Construction of the world’s largest radio astronomy observatory, the SKA Observatory (SKAO), has begun. 

Ceremonies have been held at future Square Kilometre Array (SKA) sites in Australia and South Africa.

The SKA telescopes will initially comprise 131,072 antennas in Australia (SKA-Low), which will be built at Inyarrimanha Ilgari Bundara, the CSIRO Murchison Radio-astronomy Observatory on Wajarri Country in Western Australia, and 197 dishes in South Africa (SKA-Mid), to be built in the Karoo in South Africa. 

Together, the SKA telescopes will provide an unparalleled view of the Universe and be one of the biggest science facilities on Earth.

Among its many science goals, SKA-Low will explore the first billion years after the so-called ‘dark ages’ of the Universe, when the first ever stars and galaxies were forming. It will map the structure of the infant Universe for the first time, enabling scientists to watch the births and deaths of the first stars, and help the world to understand how the earliest galaxies formed.

“The SKA telescopes will be sensitive enough to detect an airport radar on a planet circling a star tens of light years away, so may even answer the biggest question of all: are we alone in the Universe?” said Dr Sarah Pearce, SKA-Low Telescope Director and head of telescope operations in Australia.

To put the sensitivity of the equipment into perspective, the SKA could detect a mobile phone in the pocket of an astronaut on Mars, 225 million kilometres away. 

More excitingly, if there are intelligent societies on nearby stars with technology similar to ours, the SKA could detect the aggregate ‘leakage’ radiation from their radio and telecommunication networks - the first telescope sensitive enough to achieve this feat. 

The tremendous sensitivity of the SKA will allow astronomers to peer back billions of years to 'Cosmic Dawn': the epoch when the first stars in the Universe were forming.

“The SKA Observatory’s telescopes will be one of humanity’s biggest-ever scientific endeavours. I have been involved with the SKA project for the past 30 years, so to finally see the start of on-site construction is a momentous occasion,” says SKAO Director-General Professor Philip Diamond.

“We are thrilled to be working with the Australian government, a founding member of the Observatory; CSIRO, our operations partner in Australia; and our Australian collaborators on a shared journey of discovery, innovation and progress.

“We are truly grateful to the Wajarri Yamaji for agreeing to host the telescope on their land. We honour their willingness to share their skies and stars with us as we seek to find answers to some of the most fundamental science questions we face. And we commit to respecting their connection to the land, and preserving and protecting their cultural heritage.”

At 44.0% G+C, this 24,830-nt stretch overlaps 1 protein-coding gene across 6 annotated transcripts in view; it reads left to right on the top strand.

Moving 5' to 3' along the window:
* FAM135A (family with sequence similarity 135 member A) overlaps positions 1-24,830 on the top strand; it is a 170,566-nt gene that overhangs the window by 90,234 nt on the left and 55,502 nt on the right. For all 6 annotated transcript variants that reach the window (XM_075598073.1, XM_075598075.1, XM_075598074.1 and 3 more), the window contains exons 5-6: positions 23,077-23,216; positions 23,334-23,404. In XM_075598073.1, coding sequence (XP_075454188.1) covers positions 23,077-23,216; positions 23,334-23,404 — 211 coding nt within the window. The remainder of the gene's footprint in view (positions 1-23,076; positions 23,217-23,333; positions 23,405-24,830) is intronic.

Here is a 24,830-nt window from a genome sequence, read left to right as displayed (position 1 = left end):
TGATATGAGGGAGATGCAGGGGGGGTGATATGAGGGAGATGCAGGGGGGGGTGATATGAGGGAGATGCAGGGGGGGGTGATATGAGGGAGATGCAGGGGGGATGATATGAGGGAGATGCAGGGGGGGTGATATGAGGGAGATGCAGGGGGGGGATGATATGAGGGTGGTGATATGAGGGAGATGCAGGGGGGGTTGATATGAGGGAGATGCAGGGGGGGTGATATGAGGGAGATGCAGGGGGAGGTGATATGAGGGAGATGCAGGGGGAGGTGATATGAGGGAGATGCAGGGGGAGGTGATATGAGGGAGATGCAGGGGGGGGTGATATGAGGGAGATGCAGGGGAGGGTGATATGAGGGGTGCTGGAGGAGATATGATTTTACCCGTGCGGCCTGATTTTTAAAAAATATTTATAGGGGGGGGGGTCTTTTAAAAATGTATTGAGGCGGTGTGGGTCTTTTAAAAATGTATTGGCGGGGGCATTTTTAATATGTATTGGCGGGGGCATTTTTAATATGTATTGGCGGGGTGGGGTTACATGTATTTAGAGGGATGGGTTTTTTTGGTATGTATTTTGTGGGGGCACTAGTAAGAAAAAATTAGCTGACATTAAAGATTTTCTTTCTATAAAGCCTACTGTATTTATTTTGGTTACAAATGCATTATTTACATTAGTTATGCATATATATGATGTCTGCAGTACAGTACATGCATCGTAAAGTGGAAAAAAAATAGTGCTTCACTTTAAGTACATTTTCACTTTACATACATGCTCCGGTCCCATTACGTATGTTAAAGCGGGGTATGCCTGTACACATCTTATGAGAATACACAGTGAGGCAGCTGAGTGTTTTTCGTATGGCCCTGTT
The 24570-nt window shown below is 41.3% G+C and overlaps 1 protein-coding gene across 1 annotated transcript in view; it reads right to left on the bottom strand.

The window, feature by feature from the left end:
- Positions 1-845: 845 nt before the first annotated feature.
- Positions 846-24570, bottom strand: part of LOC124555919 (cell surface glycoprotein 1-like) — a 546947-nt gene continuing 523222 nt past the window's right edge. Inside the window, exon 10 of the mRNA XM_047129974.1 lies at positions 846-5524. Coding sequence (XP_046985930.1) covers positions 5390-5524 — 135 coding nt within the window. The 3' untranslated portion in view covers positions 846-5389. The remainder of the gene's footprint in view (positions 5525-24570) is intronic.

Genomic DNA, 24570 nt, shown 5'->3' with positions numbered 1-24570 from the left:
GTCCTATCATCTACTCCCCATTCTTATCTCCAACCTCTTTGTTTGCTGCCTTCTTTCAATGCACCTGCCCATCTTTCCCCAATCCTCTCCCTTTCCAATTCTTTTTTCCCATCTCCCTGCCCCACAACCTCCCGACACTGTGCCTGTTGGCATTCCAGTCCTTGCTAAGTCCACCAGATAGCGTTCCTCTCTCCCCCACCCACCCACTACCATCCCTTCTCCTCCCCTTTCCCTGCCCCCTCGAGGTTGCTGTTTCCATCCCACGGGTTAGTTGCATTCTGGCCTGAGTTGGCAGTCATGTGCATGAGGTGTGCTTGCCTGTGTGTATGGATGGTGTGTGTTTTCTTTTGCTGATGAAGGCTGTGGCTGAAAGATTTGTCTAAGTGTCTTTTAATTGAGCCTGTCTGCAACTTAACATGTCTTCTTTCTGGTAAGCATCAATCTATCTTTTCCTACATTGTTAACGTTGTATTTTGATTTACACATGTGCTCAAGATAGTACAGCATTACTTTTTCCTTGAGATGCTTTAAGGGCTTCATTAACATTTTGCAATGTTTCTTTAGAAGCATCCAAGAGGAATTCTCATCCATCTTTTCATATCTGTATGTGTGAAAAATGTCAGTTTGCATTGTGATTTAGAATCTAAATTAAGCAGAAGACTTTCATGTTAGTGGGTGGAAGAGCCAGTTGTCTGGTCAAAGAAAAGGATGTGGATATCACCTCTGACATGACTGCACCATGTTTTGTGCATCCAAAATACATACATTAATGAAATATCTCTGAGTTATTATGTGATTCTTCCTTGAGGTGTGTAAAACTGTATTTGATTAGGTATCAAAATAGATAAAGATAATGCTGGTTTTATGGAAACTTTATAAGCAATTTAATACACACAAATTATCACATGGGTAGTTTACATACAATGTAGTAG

Federal science minister Ed Husic says Australians should be proud of the country’s involvement in this project.

“This is a historic day, and I am sure we will see many breakthroughs result from the SKA project,” Mr Husic said.

“The cutting-edge technology for the SKA telescopes will expose Australian businesses to new skills and capabilities. We will see these changes flow on to benefit the community, the businesses involved in the project, and Australia, more broadly, for generations to come.”

In Australia, the SKAO will collaborate with CSIRO, Australia’s national science agency, to build and operate the telescopes. 

CSIRO’s Executive Director of Digital, National Facilities and Collections, Professor Elanor Huntington, says the benefits of the SKAO are not limited to astronomy.

“Much of the technology and engineering required for the telescope to work need to be developed for the first time,” Professor Huntington said.

“These advances in engineering, signal processing and computing will not only benefit the astronomy community, but Australian industry as we move further into our data-driven future. 

“The SKAO’s telescopes are providing an opportunity for Australians to innovate and share with the global community. We’re all coming together to not only learn more about the Universe but drive advances in data handling and signal processing.”

Dr Douglas Bock - Director of Space and Astronomy at CSIRO - says the scientific world is waiting.

“The SKA-Low telescope will be a leap ahead of current technology and allow an unprecedented view of the Universe with incredible sensitivity, which will allow us to observe the distant Universe in much more detail than anything we've done so far,” he said.  

 “SKA-Low is being built far from large population centres and away from contaminating signals from mobile phone towers and radio stations. 

“Inyarrimanha Ilgari Bundara, the CSIRO Murchison Radio-astronomy Observatory where the SKA-Low telescope is being built on Wajarri Country is perhaps the best site for low-frequency astronomy anywhere on Earth.

“The latest digital technology also means SKA-Low will look at a large part of the sky all at once. It will speed up discovery – we’ll have a much higher chance to discover new phenomena. 

“So many of the most exciting discoveries in astronomy have been found when we built new powerful telescopes and just went looking!”